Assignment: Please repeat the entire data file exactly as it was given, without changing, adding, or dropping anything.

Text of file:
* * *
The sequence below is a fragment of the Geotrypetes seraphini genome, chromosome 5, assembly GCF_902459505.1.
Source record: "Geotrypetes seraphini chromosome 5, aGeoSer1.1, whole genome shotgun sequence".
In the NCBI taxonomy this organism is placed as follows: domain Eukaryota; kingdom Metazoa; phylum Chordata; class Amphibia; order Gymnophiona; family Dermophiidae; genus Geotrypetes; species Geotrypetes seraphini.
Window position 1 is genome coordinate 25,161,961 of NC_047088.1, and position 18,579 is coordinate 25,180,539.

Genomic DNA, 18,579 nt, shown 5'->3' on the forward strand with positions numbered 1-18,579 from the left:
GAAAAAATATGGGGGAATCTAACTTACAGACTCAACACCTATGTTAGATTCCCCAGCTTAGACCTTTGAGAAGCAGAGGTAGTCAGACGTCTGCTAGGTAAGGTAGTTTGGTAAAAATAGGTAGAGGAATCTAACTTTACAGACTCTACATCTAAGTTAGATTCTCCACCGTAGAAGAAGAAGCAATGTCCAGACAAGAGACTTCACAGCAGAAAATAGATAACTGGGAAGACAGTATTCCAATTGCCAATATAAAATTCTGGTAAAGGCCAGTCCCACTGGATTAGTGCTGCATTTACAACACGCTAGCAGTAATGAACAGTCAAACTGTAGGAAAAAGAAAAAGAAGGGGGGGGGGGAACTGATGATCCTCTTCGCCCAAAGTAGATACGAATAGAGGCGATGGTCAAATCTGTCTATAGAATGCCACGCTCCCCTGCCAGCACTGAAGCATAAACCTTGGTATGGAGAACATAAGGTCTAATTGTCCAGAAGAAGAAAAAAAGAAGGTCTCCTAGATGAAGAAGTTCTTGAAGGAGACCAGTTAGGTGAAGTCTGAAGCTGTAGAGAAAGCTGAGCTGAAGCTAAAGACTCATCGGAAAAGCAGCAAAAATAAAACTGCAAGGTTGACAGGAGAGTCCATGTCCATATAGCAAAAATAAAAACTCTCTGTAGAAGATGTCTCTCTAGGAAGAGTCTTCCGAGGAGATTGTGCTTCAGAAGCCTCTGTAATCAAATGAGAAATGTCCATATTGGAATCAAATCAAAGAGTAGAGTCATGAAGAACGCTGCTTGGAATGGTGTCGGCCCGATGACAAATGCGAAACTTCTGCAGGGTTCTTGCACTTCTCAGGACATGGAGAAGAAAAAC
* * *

The sequence below is a fragment of the Geotrypetes seraphini genome, chromosome 5, assembly GCF_902459505.1.
Source record: "Geotrypetes seraphini chromosome 5, aGeoSer1.1, whole genome shotgun sequence".
In the NCBI taxonomy this organism is placed as follows: domain Eukaryota; kingdom Metazoa; phylum Chordata; class Amphibia; order Gymnophiona; family Dermophiidae; genus Geotrypetes; species Geotrypetes seraphini.
Window position 1 is genome coordinate 25,161,961 of NC_047088.1, and position 18,579 is coordinate 25,180,539.

Genomic DNA, 18,579 nt, shown 5'->3' on the forward strand with positions numbered 1-18,579 from the left:
GAAAAAATATGGGGGAATCTAACTTACAGACTCAACACCTATGTTAGATTCCCCAGCTTAGACCTTTGAGAAGCAGAGGTAGTCAGACGTCTGCTAGGTAAGGTAGTTTGGTAAAAATAGGTAGAGGAATCTAACTTTACAGACTCTACATCTAAGTTAGATTCTCCACCGTAGAAGAAGAAGCAATGTCCAGACAAGAGACTTCACAGCAGAAAATAGATAACTGGGAAGACAGTATTCCAATTGCCAATATAAAATTCTGGTAAAGGCCAGTCCCACTGGATTAGTGCTGCATTTACAACACGCTAGCAGTAATGAACAGTCAAACTGTAGGAAAAAGAAAAAGAAGGGGGGGGGGGAACTGATGATCCTCTTCGCCCAAAGTAGATACGAATAGAGGCGATGGTCAAATCTGTCTATAGAATGCCACGCTCCCCTGCCAGCACTGAAGCATAAACCTTGGTATGGAGAACATAAGGTCTAATTGTCCAGAAGAAGAAAAAAAGAAGGTCTCCTAGATGAAGAAGTTCTTGAAGGAGACCAGTTAGGTGAAGTCTGAAGCTGTAGAGAAAGCTGAGCTGAAGCTAAAGACTCATCGGAAAAGCAGCAAAAATAAAACTGCAAGGTTGACAGGAGAGTCCATGTCCATATAGCAAAAATAAAAACTCTCTGTAGAAGATGTCTCTCTAGGAAGAGTCTTCCGAGGAGATTGTGCTTCAGAAGCCTCTGTAATCAAATGAGAAATGTCCATATTGGAATCAAATCAAAGAGTAGAGTCATGAAGAACGCTGCTTGGAATGGTGTCGGCCCGATGACAAATGCGAAACTTCTGCAGGGTTCTTGCACTTCTCAGGACATGGAGAAGAAAAAC